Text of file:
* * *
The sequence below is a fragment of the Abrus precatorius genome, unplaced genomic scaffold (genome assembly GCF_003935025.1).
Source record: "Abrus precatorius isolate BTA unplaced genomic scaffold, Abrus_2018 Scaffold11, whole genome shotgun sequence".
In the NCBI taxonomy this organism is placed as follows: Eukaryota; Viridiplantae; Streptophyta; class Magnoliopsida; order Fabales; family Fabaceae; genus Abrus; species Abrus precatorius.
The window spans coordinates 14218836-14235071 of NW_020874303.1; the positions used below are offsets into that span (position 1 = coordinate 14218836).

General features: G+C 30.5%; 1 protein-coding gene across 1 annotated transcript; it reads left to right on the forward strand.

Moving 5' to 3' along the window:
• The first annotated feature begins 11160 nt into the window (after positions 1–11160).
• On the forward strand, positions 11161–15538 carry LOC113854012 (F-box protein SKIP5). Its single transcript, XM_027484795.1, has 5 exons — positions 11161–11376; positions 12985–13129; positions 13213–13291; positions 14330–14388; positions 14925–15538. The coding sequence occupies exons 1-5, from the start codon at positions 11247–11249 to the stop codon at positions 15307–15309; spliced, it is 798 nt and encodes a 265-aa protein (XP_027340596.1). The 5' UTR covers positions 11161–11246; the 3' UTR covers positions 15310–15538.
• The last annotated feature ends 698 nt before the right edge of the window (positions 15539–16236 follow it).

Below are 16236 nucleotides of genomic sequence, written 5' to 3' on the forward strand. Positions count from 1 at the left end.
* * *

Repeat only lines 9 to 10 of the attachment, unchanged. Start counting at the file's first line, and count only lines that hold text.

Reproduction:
• The last annotated feature ends 698 nt before the right edge of the window (positions 15539–16236 follow it).

Below are 16236 nucleotides of genomic sequence, written 5' to 3' on the forward strand. Positions count from 1 at the left end.